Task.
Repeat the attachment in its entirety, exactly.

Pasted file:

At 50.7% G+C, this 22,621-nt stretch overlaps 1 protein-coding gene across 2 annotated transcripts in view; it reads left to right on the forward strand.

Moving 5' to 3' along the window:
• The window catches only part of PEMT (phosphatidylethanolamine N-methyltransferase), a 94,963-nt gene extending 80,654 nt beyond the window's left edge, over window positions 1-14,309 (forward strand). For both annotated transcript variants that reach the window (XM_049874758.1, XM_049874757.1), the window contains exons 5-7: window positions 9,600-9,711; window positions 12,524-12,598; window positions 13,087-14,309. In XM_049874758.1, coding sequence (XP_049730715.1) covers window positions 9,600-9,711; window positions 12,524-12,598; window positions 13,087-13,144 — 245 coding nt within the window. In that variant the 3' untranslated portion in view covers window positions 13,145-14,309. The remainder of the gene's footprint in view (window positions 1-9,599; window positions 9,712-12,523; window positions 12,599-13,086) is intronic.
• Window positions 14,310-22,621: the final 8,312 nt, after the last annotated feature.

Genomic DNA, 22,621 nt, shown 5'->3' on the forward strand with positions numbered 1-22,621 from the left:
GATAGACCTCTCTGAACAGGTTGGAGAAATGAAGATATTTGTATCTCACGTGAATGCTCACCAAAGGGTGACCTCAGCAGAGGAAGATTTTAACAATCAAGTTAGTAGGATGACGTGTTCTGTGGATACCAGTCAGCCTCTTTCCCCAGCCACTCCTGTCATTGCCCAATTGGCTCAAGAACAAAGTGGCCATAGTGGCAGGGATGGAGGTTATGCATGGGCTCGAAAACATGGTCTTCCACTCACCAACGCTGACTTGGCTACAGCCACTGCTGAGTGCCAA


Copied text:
At 50.7% G+C, this 22,621-nt stretch overlaps 1 protein-coding gene across 2 annotated transcripts in view; it reads left to right on the forward strand.

Moving 5' to 3' along the window:
• The window catches only part of PEMT (phosphatidylethanolamine N-methyltransferase), a 94,963-nt gene extending 80,654 nt beyond the window's left edge, over window positions 1-14,309 (forward strand). For both annotated transcript variants that reach the window (XM_049874758.1, XM_049874757.1), the window contains exons 5-7: window positions 9,600-9,711; window positions 12,524-12,598; window positions 13,087-14,309. In XM_049874758.1, coding sequence (XP_049730715.1) covers window positions 9,600-9,711; window positions 12,524-12,598; window positions 13,087-13,144 — 245 coding nt within the window. In that variant the 3' untranslated portion in view covers window positions 13,145-14,309. The remainder of the gene's footprint in view (window positions 1-9,599; window positions 9,712-12,523; window positions 12,599-13,086) is intronic.
• Window positions 14,310-22,621: the final 8,312 nt, after the last annotated feature.

Genomic DNA, 22,621 nt, shown 5'->3' on the forward strand with positions numbered 1-22,621 from the left:
GATAGACCTCTCTGAACAGGTTGGAGAAATGAAGATATTTGTATCTCACGTGAATGCTCACCAAAGGGTGACCTCAGCAGAGGAAGATTTTAACAATCAAGTTAGTAGGATGACGTGTTCTGTGGATACCAGTCAGCCTCTTTCCCCAGCCACTCCTGTCATTGCCCAATTGGCTCAAGAACAAAGTGGCCATAGTGGCAGGGATGGAGGTTATGCATGGGCTCGAAAACATGGTCTTCCACTCACCAACGCTGACTTGGCTACAGCCACTGCTGAGTGCCAA